- 23 -



Aerospace Systems Segment 
 
 
Three Months Ended
March 31,
 
Nine Months Ended
March 31,
(dollars in millions)
 
2018
 
2017
 
2018
 
2017
Net sales
 
$
598.4

 
$
577.0

 
$
1,679.3

 
$
1,682.0

Operating income
 
$
106.7

 
$
80.0

 
$
271.2

 
$
225.8

Operating margin
 
17.8
%
 
13.9
%
 
16.2
%
 
13.4
%
Backlog
 
$
1,981.7

 
$
1,695.2

 
$
1,981.7

 
$
1,695.2

The increase in net sales in the Aerospace Systems Segment for the current-year quarter was primarily due to higher volume in the commercial original equipment manufacturer (OEM) and military businesses as well as the commercial and military aftermarket businesses. The decrease in net sales for the first nine months of fiscal 2018 was primarily due to lower commercial and military OEM volume, partially offset by higher volume in the commercial and military aftermarket businesses. The higher operating margin for the current-year quarter was primarily due to higher aftermarket volume and profitability, favorable contract settlements when compared to the prior-year quarter, lower operating expenses and lower engineering development costs. The higher operating margin for the first nine months of fiscal 2018 was primarily due to favorable aftermarket to OEM product mix, higher aftermarket profitability, lower operating expenses and lower engineering development costs and favorable contract settlements when compared to the first nine months of fiscal 2017.
The increase in backlog from the prior-year quarter and the June 30, 2017 amount of $1,753.0 million is primarily due to orders exceeding shipments in both the commercial and military OEM businesses and the military aftermarket business, partially offset by shipments exceeding orders in the commercial aftermarket business. Backlog consists of written firm orders from a customer to deliver products and, in the case of blanket purchase orders, only includes the portion of the order for which a schedule or release date has been agreed to with the customer. The dollar value of backlog is equal to the amount that is expected to be billed to the customer and reported as a sale. For fiscal 2018, sales are expected to range from being flat to increasing two percent from the fiscal 2017 level and operating margins are expected to range from 16.4 percent to 16.6 percent. A higher concentration of commercial OEM volume in future product mix and higher than expected new product development costs could result in lower margins.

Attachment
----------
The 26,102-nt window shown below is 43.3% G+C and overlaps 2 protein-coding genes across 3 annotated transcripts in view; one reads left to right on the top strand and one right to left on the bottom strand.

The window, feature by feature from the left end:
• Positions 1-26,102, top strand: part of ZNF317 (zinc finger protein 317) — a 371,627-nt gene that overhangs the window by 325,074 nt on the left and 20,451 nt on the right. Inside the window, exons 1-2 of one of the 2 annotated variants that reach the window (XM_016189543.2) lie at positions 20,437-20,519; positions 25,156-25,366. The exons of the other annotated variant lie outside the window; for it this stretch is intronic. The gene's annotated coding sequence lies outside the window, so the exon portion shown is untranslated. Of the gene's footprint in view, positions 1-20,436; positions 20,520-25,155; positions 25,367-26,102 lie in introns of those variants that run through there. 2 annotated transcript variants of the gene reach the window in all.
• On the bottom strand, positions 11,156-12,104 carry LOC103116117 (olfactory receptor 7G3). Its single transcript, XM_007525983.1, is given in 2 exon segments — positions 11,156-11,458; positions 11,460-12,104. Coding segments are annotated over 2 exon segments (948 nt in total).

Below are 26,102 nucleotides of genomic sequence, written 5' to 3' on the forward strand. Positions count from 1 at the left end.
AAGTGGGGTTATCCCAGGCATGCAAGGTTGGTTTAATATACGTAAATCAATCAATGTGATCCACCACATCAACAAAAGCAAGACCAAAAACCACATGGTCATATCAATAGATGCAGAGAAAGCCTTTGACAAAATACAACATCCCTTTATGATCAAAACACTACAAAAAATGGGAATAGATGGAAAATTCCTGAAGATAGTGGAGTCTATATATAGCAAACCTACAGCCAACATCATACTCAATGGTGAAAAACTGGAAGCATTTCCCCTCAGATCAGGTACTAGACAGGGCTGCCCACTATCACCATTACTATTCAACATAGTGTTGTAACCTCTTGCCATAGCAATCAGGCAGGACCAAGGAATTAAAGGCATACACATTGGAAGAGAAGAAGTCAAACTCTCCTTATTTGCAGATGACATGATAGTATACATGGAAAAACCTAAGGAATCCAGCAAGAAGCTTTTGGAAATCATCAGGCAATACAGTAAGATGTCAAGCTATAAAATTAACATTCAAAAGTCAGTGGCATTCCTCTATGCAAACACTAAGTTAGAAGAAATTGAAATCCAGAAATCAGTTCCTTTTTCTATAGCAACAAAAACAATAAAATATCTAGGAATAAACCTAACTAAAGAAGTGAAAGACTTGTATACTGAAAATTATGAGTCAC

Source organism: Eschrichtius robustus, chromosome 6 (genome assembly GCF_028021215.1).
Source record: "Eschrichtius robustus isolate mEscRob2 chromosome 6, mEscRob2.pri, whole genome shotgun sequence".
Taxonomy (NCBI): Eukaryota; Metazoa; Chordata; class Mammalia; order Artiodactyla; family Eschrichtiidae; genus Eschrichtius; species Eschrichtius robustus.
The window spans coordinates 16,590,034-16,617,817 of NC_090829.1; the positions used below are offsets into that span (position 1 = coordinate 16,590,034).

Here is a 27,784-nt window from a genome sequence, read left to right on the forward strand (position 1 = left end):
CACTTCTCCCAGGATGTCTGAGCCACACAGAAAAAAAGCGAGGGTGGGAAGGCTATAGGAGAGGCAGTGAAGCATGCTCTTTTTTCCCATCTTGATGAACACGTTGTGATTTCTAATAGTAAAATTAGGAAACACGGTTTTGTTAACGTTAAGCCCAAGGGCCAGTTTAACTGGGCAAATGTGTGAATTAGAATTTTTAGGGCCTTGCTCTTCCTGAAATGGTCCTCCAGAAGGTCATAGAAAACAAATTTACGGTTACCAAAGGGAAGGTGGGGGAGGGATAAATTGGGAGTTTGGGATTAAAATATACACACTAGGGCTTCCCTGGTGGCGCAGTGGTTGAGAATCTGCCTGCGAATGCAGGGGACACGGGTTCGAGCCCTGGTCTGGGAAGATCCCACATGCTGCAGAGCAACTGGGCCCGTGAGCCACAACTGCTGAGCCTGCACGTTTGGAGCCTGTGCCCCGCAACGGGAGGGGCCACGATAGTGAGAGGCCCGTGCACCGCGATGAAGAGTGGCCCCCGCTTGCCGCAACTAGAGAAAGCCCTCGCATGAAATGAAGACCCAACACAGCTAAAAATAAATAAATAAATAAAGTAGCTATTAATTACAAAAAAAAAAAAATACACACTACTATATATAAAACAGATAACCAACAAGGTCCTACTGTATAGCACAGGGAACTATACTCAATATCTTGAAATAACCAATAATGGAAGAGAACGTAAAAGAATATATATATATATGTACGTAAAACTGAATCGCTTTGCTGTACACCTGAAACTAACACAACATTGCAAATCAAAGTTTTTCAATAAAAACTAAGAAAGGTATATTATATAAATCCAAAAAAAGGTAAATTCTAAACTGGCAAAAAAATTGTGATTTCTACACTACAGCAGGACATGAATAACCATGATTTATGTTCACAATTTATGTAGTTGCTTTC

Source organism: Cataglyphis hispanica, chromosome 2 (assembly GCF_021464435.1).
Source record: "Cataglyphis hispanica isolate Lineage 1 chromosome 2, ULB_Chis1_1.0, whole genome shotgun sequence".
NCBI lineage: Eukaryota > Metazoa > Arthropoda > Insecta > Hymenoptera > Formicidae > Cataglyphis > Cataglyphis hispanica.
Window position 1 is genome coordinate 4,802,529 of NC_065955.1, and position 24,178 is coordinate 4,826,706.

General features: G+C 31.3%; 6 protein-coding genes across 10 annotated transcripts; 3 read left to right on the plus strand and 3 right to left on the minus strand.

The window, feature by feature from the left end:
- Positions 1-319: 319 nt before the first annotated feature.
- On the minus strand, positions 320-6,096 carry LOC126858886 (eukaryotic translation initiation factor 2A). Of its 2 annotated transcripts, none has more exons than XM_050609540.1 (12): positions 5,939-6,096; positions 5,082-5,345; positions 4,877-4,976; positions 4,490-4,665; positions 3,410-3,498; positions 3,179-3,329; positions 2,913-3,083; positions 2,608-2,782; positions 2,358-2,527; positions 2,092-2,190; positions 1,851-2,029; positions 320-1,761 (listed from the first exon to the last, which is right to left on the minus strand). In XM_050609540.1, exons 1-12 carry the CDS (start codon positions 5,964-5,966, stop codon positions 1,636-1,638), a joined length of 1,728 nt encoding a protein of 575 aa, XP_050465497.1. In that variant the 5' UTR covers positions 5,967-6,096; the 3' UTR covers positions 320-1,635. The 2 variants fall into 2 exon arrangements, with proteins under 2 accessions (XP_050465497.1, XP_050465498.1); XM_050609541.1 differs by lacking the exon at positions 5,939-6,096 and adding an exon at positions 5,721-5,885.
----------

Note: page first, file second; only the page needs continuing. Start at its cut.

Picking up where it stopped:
Corporate general and administrative expenses
Corporate general and administrative expenses were $54.1 million in the current-year quarter compared to $45.7 million in the comparable prior-year quarter and were $142.4 million for the first nine months of fiscal 2018, compared to $120.7 million for the first nine months of fiscal 2017. As a percent of sales, corporate general and administrative expenses were 1.4 percent in the current-year quarter and 1.5 percent in the prior-year quarter and were 1.4 percent of sales in both first nine months of fiscal 2018 and first nine months of fiscal 2017. The primary drivers for the change in corporate general and administrative expenses between the current-year quarter and the first nine months of 2018 as compared to the respective prior-year periods were expenses associated with the Company's incentive and deferred compensation programs.

Other expense (income) (in the Results By Business Segment) included the following:
 
(dollars in millions)
 
Three Months Ended
March 31,
 
Nine Months Ended
March 31,
Expense (income)
 
2018
 
2017
 
2018
 
2017
Foreign currency transaction
 
$
3.9

 
$